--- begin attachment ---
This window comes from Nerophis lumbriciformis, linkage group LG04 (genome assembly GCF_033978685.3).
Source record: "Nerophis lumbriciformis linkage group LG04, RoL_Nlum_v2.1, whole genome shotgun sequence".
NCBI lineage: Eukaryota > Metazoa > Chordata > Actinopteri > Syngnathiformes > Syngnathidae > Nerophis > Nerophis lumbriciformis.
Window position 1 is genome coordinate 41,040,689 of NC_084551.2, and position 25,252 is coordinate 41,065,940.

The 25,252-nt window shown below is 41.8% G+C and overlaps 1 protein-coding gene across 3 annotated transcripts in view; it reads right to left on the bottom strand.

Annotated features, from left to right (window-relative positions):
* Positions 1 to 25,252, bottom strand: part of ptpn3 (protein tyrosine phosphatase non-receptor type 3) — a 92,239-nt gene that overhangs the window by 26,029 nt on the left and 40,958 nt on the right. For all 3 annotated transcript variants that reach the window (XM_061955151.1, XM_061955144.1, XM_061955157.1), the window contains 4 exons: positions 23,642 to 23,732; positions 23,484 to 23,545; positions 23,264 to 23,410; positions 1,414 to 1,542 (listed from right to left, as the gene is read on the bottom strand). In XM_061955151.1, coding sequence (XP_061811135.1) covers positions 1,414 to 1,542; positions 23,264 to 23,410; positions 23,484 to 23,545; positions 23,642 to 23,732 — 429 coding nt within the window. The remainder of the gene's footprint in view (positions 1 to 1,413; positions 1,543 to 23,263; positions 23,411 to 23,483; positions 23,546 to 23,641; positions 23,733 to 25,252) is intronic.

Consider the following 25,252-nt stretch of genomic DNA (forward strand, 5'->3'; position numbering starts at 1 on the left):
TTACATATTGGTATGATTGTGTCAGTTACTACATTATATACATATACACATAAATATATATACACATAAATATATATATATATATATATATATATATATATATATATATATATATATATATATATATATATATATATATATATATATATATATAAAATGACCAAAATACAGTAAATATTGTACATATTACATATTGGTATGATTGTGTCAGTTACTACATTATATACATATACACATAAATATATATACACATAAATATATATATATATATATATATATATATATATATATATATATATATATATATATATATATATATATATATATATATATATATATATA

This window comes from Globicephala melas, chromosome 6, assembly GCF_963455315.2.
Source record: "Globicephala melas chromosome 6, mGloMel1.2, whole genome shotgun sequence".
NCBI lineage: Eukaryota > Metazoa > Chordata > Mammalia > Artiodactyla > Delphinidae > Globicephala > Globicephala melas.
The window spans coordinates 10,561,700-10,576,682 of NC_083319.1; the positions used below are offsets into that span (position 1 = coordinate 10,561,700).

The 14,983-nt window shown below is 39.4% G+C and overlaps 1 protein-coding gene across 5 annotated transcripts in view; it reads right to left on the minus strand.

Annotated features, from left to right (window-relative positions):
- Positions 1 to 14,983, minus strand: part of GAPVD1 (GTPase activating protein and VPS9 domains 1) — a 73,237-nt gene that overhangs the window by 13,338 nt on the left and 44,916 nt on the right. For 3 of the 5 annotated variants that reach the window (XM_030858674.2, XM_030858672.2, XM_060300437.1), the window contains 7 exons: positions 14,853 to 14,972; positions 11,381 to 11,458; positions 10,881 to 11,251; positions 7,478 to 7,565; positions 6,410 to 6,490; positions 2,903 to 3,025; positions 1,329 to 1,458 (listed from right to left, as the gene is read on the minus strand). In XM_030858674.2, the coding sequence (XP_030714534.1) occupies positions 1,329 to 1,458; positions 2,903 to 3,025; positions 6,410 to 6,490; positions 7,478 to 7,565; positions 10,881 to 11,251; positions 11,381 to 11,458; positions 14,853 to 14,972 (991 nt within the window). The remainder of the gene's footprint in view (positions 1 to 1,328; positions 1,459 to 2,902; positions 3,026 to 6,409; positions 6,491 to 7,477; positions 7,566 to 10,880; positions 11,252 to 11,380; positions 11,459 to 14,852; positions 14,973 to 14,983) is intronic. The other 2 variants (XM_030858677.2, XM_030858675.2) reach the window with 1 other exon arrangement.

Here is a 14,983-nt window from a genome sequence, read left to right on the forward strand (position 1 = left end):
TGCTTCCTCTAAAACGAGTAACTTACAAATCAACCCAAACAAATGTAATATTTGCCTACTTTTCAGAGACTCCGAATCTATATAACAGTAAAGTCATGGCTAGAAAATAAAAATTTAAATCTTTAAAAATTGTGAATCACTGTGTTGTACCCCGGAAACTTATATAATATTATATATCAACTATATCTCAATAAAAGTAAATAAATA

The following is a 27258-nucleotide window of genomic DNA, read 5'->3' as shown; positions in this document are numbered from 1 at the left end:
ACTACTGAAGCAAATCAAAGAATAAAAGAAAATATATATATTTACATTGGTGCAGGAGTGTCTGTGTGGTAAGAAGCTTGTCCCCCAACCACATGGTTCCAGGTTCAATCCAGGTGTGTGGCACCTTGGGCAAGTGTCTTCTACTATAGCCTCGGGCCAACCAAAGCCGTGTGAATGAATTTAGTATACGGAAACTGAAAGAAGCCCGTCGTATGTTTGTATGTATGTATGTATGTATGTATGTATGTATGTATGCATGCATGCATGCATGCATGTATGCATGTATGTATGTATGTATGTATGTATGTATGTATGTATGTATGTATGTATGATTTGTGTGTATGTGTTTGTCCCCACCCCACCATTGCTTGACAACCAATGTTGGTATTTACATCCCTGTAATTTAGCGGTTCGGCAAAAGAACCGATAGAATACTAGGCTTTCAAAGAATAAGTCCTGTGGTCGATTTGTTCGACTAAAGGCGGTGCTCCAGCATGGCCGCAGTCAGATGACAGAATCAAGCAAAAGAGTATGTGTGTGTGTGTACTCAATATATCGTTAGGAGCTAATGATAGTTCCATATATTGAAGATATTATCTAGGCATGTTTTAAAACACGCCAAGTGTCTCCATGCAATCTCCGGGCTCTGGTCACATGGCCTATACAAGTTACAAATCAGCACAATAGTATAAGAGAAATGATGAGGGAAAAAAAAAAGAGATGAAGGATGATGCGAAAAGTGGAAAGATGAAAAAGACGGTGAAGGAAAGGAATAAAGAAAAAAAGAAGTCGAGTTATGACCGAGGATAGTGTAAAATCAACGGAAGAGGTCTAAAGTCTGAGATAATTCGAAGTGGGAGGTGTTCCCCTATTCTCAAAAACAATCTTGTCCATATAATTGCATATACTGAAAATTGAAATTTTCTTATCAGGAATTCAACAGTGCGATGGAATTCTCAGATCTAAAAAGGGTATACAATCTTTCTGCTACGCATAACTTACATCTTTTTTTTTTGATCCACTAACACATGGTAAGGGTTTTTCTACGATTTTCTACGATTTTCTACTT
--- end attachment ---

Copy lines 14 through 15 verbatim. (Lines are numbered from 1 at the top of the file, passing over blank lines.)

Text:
The 14,983-nt window shown below is 39.4% G+C and overlaps 1 protein-coding gene across 5 annotated transcripts in view; it reads right to left on the minus strand.

Annotated features, from left to right (window-relative positions):